HOLLYWOOD—I am just like any other spectator, I love a great disaster flick, but in recent years we’ve seen quite a few. Rather it be, “The Day After Tomorrow,” “Deep Impact,” “The Perfect Storm” “Twister” or “San Andreas” to name a few. Well, the latest entry into the genre is “Geostorm.” This disaster flick stars action-star Gerard Butler as Jake Lawson, a satellite designer who is the mastermind of the project aimed to control climate worldwide.
“Geostorm” is a flick like many in cinematic history, where humans attempt to play God and manipulate science, and things never go well, and this movie takes that notion to grand scales. Weather is a fascinating beast, and this flick takes those visuals of thunderstorms, tidal waves, hurricanes, excessive winds, snow and rain to heights that seem unimaginable; it’s absolutely enthralling to see the visual effects on the big screen, but that alone can’t save a movie.
If we’re speaking about the impact of visual effects, “Geostorm” is leaps and bounds ahead of many flicks nowadays. However, when it comes to narrative this flick is so far-fetched I cannot believe anyone imagined this plot would even float with a slate of realism. If anyone had the power to control the weather, wouldn’t the goal be to have perfect temperatures all the time? One would think that, but the notion of a satellite having the ability to pinpoint storms (we already know that from actual technology) is not out of the realm of reality.
So you might think all is well, nope, “Geostorm” takes the idea of a natural disaster film and intertwines a conspiracy element as the driving force. Yes, someone is looking to manipulate the weather to destroy cities across the globe in an effort to become the next President of the United States, while also taking out America’s enemies at the same time. It’s almost like a terrorist film meets “Twister,” but it is so laughable, as the plot unfolds, you seriously have to look at the person next to you to question if anything being depicted on the big screen is REALLY happening.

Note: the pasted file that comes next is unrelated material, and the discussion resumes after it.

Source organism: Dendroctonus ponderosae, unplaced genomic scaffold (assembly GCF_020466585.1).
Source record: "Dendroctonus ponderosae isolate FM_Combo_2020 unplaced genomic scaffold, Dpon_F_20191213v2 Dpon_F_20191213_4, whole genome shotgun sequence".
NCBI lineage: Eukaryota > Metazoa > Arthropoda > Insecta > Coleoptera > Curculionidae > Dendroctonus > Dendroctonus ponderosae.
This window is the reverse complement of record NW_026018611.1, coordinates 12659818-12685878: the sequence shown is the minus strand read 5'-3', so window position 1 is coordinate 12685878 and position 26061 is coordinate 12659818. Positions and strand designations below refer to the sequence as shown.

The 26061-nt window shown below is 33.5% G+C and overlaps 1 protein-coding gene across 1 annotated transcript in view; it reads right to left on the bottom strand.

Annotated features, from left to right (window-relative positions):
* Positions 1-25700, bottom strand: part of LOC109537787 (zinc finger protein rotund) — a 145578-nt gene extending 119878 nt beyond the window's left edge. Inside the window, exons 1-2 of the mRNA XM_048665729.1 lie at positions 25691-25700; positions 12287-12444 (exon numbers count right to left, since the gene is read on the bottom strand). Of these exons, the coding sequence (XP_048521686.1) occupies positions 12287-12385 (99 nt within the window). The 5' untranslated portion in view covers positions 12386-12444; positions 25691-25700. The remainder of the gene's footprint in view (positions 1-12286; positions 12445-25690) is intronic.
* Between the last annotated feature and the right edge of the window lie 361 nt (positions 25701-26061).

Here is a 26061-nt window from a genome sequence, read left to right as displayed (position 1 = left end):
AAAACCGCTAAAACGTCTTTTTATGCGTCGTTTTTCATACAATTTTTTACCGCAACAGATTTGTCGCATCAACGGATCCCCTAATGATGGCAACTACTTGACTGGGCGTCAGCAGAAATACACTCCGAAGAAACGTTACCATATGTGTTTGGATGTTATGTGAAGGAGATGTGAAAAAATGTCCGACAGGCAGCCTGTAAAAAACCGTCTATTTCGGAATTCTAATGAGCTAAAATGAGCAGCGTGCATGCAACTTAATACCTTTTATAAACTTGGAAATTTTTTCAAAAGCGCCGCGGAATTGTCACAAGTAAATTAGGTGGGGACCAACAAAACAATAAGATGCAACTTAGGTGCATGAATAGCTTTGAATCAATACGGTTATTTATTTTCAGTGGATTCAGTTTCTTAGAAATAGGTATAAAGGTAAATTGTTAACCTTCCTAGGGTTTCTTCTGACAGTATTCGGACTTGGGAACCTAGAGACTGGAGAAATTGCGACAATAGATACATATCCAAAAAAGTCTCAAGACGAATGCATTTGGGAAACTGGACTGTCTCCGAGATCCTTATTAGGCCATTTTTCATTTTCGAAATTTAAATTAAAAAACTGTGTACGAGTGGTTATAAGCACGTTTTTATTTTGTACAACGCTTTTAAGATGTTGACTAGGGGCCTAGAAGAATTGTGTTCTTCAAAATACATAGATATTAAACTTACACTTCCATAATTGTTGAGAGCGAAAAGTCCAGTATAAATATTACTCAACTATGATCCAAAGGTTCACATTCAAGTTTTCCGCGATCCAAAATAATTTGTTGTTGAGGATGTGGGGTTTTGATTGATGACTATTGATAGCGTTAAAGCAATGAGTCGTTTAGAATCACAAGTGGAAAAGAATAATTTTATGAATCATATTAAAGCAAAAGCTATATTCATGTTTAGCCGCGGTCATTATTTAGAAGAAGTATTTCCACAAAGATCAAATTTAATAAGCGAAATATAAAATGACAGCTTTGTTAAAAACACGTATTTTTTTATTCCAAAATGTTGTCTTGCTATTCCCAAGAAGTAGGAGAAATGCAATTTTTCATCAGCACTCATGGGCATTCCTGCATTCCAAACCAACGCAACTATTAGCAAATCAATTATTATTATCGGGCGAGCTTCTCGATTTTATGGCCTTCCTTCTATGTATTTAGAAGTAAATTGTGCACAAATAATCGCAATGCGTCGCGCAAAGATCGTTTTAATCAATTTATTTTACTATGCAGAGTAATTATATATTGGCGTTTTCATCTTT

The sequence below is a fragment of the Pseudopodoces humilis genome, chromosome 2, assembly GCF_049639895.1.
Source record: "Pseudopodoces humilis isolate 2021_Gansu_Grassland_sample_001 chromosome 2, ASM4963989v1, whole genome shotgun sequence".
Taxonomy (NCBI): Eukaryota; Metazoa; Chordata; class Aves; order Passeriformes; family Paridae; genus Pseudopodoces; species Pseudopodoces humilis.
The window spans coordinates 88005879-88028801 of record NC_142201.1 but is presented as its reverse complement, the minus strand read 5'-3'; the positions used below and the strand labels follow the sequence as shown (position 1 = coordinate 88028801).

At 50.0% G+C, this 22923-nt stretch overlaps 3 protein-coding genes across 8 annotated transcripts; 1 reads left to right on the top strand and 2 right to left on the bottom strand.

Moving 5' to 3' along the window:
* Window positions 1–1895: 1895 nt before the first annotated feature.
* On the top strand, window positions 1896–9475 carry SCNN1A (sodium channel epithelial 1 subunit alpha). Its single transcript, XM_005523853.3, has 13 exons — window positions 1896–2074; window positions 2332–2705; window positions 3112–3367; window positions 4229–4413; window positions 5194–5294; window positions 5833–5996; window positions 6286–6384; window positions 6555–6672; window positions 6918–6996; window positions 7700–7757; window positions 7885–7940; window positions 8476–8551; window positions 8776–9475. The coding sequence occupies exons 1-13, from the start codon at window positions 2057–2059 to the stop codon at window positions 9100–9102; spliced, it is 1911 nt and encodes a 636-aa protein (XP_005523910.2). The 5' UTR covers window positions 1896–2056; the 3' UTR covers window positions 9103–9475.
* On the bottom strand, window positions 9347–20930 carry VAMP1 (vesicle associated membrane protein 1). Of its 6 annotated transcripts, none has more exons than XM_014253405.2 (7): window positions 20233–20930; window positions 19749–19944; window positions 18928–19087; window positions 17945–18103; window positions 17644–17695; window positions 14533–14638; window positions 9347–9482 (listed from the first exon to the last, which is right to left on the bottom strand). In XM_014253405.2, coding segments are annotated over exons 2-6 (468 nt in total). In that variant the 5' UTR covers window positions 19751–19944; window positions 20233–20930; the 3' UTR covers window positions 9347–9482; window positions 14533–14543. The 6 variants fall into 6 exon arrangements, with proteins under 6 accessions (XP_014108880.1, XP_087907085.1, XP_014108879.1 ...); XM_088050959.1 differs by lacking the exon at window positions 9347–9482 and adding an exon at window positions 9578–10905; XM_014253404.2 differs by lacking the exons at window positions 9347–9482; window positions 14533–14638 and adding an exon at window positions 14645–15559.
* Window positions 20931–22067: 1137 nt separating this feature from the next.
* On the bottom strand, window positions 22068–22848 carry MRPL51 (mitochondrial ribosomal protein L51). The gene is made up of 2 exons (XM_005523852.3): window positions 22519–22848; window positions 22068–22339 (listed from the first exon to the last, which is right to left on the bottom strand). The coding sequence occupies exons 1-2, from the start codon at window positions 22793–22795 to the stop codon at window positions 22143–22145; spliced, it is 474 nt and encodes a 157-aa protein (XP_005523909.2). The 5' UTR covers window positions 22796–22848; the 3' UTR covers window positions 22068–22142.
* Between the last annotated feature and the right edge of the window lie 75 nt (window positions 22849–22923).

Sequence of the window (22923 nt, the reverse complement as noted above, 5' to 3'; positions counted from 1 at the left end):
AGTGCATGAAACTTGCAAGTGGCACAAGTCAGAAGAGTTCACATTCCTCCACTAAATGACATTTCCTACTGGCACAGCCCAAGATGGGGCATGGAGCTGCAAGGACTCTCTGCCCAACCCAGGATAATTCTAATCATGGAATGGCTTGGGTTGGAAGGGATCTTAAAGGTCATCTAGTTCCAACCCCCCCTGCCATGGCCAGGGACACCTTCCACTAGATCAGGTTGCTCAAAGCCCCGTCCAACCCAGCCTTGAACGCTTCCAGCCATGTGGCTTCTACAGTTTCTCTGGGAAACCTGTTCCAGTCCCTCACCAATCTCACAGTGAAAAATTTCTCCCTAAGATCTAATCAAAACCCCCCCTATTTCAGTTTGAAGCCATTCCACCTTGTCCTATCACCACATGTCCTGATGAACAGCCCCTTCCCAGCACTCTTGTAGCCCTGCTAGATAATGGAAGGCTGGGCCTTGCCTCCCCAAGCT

The film does not lack star power; I mean we have Jim Strugess, Ed Harris, Andy Garcia, Richard Schiff, Daniel Wu and Abbie Cornish. The problem is this corporate conspiracy is so extreme, even if I wanted to take the film seriously I could never in a million years. A lot of the characters come across flat, one-note and without any ump to make one actually care. The failure of the flick is more disheartening knowing that the flick was helmed by Dean Devlin, who is responsible for producing great movies like “Independence Day,” “Godzilla” and “The Patriot.”
Even Devlin who is capable of crafting greatness on a piece of paper couldn’t save this script without a major re-write, and eliminating the notion of a conspiracy theory. If you enter the theater hoping for pure entertainment from “Geostorm” you will likely leave the theater thinking you just watched one of the most convoluted movies in decades.